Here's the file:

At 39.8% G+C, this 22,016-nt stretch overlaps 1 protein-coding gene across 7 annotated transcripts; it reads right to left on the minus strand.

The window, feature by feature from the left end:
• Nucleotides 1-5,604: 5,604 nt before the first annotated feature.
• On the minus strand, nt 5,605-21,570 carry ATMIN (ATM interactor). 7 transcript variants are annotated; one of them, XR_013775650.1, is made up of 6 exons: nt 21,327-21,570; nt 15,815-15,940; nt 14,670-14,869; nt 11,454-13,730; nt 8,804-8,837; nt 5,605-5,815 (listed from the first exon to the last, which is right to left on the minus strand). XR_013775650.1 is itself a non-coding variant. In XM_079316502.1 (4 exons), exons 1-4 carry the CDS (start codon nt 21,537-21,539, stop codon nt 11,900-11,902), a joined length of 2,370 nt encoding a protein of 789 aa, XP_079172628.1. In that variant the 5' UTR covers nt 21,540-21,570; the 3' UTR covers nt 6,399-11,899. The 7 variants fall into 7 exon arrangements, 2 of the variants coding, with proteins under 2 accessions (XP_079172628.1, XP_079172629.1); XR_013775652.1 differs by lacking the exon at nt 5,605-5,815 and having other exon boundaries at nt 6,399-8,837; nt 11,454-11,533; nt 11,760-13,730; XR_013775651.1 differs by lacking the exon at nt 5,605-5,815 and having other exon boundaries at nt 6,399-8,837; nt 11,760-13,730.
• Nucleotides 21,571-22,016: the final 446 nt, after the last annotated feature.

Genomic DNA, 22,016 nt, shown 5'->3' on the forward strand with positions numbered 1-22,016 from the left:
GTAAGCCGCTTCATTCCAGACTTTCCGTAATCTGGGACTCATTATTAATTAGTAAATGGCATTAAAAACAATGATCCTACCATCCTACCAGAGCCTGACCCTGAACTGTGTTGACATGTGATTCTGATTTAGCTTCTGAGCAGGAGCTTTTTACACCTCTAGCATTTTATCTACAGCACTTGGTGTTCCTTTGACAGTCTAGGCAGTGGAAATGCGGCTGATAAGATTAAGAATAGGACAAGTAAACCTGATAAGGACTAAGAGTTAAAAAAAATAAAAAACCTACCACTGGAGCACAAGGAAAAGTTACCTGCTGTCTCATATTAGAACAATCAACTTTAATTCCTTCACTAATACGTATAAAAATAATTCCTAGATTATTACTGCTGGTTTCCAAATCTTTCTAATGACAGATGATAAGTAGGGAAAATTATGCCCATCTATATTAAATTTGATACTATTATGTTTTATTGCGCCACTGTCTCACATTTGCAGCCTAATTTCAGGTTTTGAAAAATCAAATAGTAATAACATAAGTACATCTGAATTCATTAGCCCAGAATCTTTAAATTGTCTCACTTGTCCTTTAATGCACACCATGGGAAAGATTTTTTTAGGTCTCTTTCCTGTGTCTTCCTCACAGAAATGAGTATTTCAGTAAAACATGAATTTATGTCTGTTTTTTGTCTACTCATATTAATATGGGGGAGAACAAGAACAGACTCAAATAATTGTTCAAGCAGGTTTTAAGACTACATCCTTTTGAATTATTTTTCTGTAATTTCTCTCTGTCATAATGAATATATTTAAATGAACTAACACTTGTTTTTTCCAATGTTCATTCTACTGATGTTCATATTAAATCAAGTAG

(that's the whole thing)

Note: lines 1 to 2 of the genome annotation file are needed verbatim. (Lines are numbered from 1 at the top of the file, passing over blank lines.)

At 39.8% G+C, this 22,016-nt stretch overlaps 1 protein-coding gene across 7 annotated transcripts; it reads right to left on the minus strand.

The window, feature by feature from the left end: